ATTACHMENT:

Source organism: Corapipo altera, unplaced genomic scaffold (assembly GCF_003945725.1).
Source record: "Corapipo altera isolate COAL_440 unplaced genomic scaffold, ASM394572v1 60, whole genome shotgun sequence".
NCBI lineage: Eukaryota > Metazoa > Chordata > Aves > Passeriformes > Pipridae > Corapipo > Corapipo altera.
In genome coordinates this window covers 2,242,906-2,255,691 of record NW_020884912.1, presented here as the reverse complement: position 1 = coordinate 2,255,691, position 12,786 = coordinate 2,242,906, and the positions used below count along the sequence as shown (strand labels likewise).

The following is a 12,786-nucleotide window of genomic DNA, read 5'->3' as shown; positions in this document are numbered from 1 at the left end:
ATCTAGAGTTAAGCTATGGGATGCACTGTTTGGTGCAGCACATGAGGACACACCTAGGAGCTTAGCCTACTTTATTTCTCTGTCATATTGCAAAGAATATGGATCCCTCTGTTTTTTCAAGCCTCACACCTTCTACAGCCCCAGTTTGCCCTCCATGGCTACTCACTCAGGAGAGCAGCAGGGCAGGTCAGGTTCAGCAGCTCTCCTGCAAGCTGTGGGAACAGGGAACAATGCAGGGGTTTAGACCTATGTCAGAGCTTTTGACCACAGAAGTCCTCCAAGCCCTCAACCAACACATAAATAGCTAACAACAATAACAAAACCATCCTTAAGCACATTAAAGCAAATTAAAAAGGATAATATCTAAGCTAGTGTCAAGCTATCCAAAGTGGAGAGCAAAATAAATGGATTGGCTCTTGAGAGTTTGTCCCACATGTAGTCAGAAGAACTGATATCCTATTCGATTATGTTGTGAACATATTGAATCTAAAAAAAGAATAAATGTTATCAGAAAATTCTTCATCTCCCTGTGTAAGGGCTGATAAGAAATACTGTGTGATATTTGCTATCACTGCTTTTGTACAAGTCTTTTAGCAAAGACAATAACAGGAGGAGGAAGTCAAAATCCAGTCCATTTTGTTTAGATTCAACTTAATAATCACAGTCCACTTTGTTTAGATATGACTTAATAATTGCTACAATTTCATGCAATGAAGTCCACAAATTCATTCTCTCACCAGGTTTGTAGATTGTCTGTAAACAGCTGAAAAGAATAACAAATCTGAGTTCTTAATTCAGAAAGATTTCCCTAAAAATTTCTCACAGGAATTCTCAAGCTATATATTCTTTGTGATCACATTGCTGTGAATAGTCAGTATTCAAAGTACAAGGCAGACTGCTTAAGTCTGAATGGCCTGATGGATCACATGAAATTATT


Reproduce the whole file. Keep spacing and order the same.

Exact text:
Source organism: Corapipo altera, unplaced genomic scaffold (assembly GCF_003945725.1).
Source record: "Corapipo altera isolate COAL_440 unplaced genomic scaffold, ASM394572v1 60, whole genome shotgun sequence".
NCBI lineage: Eukaryota > Metazoa > Chordata > Aves > Passeriformes > Pipridae > Corapipo > Corapipo altera.
In genome coordinates this window covers 2,242,906-2,255,691 of record NW_020884912.1, presented here as the reverse complement: position 1 = coordinate 2,255,691, position 12,786 = coordinate 2,242,906, and the positions used below count along the sequence as shown (strand labels likewise).

The following is a 12,786-nucleotide window of genomic DNA, read 5'->3' as shown; positions in this document are numbered from 1 at the left end:
ATCTAGAGTTAAGCTATGGGATGCACTGTTTGGTGCAGCACATGAGGACACACCTAGGAGCTTAGCCTACTTTATTTCTCTGTCATATTGCAAAGAATATGGATCCCTCTGTTTTTTCAAGCCTCACACCTTCTACAGCCCCAGTTTGCCCTCCATGGCTACTCACTCAGGAGAGCAGCAGGGCAGGTCAGGTTCAGCAGCTCTCCTGCAAGCTGTGGGAACAGGGAACAATGCAGGGGTTTAGACCTATGTCAGAGCTTTTGACCACAGAAGTCCTCCAAGCCCTCAACCAACACATAAATAGCTAACAACAATAACAAAACCATCCTTAAGCACATTAAAGCAAATTAAAAAGGATAATATCTAAGCTAGTGTCAAGCTATCCAAAGTGGAGAGCAAAATAAATGGATTGGCTCTTGAGAGTTTGTCCCACATGTAGTCAGAAGAACTGATATCCTATTCGATTATGTTGTGAACATATTGAATCTAAAAAAAGAATAAATGTTATCAGAAAATTCTTCATCTCCCTGTGTAAGGGCTGATAAGAAATACTGTGTGATATTTGCTATCACTGCTTTTGTACAAGTCTTTTAGCAAAGACAATAACAGGAGGAGGAAGTCAAAATCCAGTCCATTTTGTTTAGATTCAACTTAATAATCACAGTCCACTTTGTTTAGATATGACTTAATAATTGCTACAATTTCATGCAATGAAGTCCACAAATTCATTCTCTCACCAGGTTTGTAGATTGTCTGTAAACAGCTGAAAAGAATAACAAATCTGAGTTCTTAATTCAGAAAGATTTCCCTAAAAATTTCTCACAGGAATTCTCAAGCTATATATTCTTTGTGATCACATTGCTGTGAATAGTCAGTATTCAAAGTACAAGGCAGACTGCTTAAGTCTGAATGGCCTGATGGATCACATGAAATTATT